6 There is the potential to add cell phone callers
If there does come a time when landline and cell phone users appear to be creating a bias, there is no law or regulation against using cell phone numbers for opinion polling. The reason they are currently not being used is because using cell phones for telephone surveys is much more expensive than using the standard landline. Although not illegal to use cell phones, it is illegal to operate an automated dialing system. That means that each number would necessarily have to be punched in by hand. That leads to more resources and man hours, which equate into time and expense.
7 Why zealots are not a bad thing
When we talk about voters and voting polls, there are those who insist that only those who have a strong opinion are likely to answer the phone and answer the survey, and that creates bias. When you rationally think about the argument, it becomes illogical to think that it is necessarily a bad thing, or in some way makes your responses less valid. In fact, if that is the case, it makes telephone polls even more valid. If you are likely to pick up a phone to answer a survey about how you are going to vote, then you are more likely to take the time to leave your home to vote. Therefore, if you are looking for those who are not just voicing an opinion but are going to take action, then you want that segment who are dedicated to having a voice. If they don’t want to have a voice, they are not likely to vote and maybe should not be considered in a poll measuring likely voting behavior, or predicting how a vote will go.
8 If prediction markets do better than traditional polling telephone polls are ripe for the change
There has been some argument that prediction markets are better than traditional polling. For instance, if you ask someone “who are you going to vote for in the 2016 election?” you are likely to get a different answer than if you ask “who do you think is going to win the 2016 election?”. There has been some evidence that prediction marketing is much more reliable to outcomes than the traditional surveys that are standard in polling. If things do change to polling people according to predictions rather than to what they are personally going to do, the telephone poll is going to be the best place to get people to answer. It is also a great way to ramp up a political race and get people excited about getting out and voting. If they make a prediction, they are likely to vote the way that they are predicting it will go, regardless of personal opinion.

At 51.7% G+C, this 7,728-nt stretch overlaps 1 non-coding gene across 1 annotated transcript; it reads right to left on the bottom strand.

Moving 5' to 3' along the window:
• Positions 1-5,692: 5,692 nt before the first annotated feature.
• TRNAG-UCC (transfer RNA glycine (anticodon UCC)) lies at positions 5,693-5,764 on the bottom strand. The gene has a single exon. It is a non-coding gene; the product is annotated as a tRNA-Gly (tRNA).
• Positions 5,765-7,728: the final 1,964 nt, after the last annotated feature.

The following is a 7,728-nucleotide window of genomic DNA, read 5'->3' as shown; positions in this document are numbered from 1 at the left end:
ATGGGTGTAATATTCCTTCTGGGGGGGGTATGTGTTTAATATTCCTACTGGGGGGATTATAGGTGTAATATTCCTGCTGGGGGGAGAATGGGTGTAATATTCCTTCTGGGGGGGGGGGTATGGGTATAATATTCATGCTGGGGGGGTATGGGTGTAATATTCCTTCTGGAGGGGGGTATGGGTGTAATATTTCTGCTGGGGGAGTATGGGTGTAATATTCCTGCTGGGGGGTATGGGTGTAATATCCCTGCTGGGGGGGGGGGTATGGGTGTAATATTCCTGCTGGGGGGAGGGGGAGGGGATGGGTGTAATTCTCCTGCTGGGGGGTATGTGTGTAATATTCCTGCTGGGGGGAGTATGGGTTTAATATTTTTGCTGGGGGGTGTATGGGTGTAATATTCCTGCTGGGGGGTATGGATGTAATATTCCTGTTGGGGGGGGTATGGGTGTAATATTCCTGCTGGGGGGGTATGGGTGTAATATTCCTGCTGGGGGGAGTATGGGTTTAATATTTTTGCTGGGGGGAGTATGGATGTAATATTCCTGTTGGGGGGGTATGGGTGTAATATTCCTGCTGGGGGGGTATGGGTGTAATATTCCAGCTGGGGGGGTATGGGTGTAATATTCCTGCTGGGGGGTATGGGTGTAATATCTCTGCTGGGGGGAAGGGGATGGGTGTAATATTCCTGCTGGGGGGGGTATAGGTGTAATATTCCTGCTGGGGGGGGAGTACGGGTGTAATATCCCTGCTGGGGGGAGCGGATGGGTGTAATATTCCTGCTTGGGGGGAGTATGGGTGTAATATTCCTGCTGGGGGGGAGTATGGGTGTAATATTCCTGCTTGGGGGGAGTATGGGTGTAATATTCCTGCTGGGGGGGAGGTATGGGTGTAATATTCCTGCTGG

9 Not everyone owns a computer
The biggest contender that phone surveys have in the field of polling is the internet poll. Although a much less expensive way to poll, the internet does not produce the same “randomness” as telephone surveys. Phone polls have a better random sample because not everyone has access to a computer. According to the Pew Research Center, as of 2014, 90% of all Americans had access to a phone, 58% of Americans have a smartphone, and only 42% of Americans own their own computer or tablet. Even those percentages can be misleading. Just because you have, or own a computer, does not mean that you have access to the internet. When you look at those percentages, it is fair to say that getting a random sample using a telephone is much more reliable.
10 Not all demographics go on the same internet sites
When you use an internet poll, you have to rely on the premise that there is an equal likelihood that everyone on the internet uses the same internet pages. We all know that that is not true. Therefore, when using an internet poll, you are going only to be polling those who use a particular website or webpage. That creates bias and reduces the likelihood that you are going to have a true random sample. When you reach people on the phone using telephone surveys, you are reaching out to them in a way where everyone has the same chance of being contacted, not only those who go to a specific web page.
Every polling method is going to have bias. It is virtually impossible to eradicate all bias completely from a survey of any kind. When dealing with humans, human nature, and technology, there are always going to be limitations on what you can and can’t do. The telephone survey has been, and continues to be, the best way to get a representative sample of what Americans are really thinking.